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  The Faculty Senate approved and sent to the Provost the proposed MACPC on line Program and its attendant certificates in the College of Arts and Sciences to be adopted by the University.

Upon motion duly made, seconded and unanimously approved the Faculty Senate requests the President of Seton Hall University to sign and forward on behalf of Seton Hall University the "Talloires Declaration."

 

The Faculty Senate adopted and approved the following Program Review Recommendations for the University Honors Program and forward them to the Provost to complete the Program Review process for the University Honors Program

Program Review Committee Report on the University Honors Program:

The Honors Program, situated in the College of Arts and Sciences, serves the entire SHU community. It has been a model of creative curricular design and pedagogy and its external reviewer praised the honors program as one of the most extensive of its kind.  With funding from Regent Thomas Sharkey and under the leadership of Prof. Gisela Webb (its director for 10 years), the program has been able to expand its numbers and enhance its curriculum. 

Prof. Peter Ahr assumed the position of Director in the fall of 2007 and is working closely with Acting Dean Joseph Marbach on both curricular and programmatic initiatives. The PRC is hopeful that these initiatives will lead to further growth of the program. To that end, here is summary of the PRC’s concerns and recommendations.

Concerns:

bulletThere is an appearance of duplication in that other colleges, programs and/or majors have honors sections tracks
bulletThe pressure to expand the program could compromise its academic integrity
bulletCompetition with the university core for faculty and other resources
bulletResolving the tension between establishing a stable group of ‘core faculty’ and involving faculty from other departments and college

Recommendations:

1.      Increase the stipend of the director of the Honors Program (which has not been adjusted for two decades).

2.      Be more intentional in including non-Western traditions and addressing global perspectives in the curriculum in all four colloquia.

3.      Alternatively, a new colloquium might be created that focuses on themes of global citizenship on critical issues of our times.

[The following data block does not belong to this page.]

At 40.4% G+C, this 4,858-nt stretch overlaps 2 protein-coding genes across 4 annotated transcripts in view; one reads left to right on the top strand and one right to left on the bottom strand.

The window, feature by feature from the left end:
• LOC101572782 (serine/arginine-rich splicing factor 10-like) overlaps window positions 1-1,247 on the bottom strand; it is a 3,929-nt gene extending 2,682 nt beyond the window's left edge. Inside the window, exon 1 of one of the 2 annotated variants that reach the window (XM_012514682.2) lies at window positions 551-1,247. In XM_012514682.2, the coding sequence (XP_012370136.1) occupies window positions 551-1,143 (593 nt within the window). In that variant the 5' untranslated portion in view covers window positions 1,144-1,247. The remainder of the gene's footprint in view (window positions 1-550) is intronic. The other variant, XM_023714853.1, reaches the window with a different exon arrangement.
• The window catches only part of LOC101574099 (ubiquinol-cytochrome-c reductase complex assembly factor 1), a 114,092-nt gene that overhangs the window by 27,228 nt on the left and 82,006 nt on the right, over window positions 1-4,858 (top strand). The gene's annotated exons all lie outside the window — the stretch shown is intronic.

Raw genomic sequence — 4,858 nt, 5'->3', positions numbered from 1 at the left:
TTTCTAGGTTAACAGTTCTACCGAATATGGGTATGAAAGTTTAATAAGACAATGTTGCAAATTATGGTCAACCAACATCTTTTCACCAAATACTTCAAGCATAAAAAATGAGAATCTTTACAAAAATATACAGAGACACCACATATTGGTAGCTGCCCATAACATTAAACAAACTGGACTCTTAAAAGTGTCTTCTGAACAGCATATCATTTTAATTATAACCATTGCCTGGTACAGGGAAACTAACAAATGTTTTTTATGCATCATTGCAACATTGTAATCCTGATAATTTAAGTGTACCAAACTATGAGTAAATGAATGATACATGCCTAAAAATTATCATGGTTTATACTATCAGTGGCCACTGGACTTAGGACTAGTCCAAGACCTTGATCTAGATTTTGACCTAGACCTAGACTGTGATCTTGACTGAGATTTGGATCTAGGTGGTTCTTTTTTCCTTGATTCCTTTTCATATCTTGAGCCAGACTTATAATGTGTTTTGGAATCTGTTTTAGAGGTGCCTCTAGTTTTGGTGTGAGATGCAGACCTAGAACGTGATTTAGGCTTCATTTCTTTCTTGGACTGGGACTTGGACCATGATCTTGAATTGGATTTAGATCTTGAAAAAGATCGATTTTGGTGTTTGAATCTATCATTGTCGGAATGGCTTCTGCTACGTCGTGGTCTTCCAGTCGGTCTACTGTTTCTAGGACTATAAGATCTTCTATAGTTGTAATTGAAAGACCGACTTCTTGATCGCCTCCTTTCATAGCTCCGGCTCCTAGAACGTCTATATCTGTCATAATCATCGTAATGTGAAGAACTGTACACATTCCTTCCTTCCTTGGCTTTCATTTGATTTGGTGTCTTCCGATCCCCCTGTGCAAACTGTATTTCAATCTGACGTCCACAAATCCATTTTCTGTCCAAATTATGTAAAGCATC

4.      Increase the inclusion of the natural sciences in the honors program curriculum.

5.      Junior and Senior courses could be developed to cover issues such as Globalization and Peace, Global Development and Interdependence, Human Rights, Conflict Resolution and Dialogues among Civilizations.

6.    Continue to serve as an educational laboratory, as this provides benefit to other units of the university. Specifically, we recommend that the team-teaching approach be retained.

7.     Incorporate more study abroad programs and international exchanges to expand the international dimension of this Program and to improve students’ cross-cultural competence.

8.     Increase involvement of new faculty through (1) creating a “guest lecturer” system, other faculty members who have expertise on particular topics can be invited to lecture and be compensated with an honorarium; (2) creating several rotation positions in this program, interested new faculty members can join this program for a specific period of time as rotation members (probably a four or five year term). (3) establishing a means of compensating departments for the release of their faculty to serve in the program; Director Ahr has suggested that departments be given one new faculty line for relinquishing faculty to teach twelve credits in the honors program.

9.     Under no circumstances should the program relax its admission standards, even if there is pressure to expand (expansion should not compromise academic integrity).

10.    Maintain a 15:1 ratio of students to faculty

11.    Work with the admission office to recruit students more aggressively and earlier in the application process.

12.    Develop a strategy for and engage in on-going program evaluation.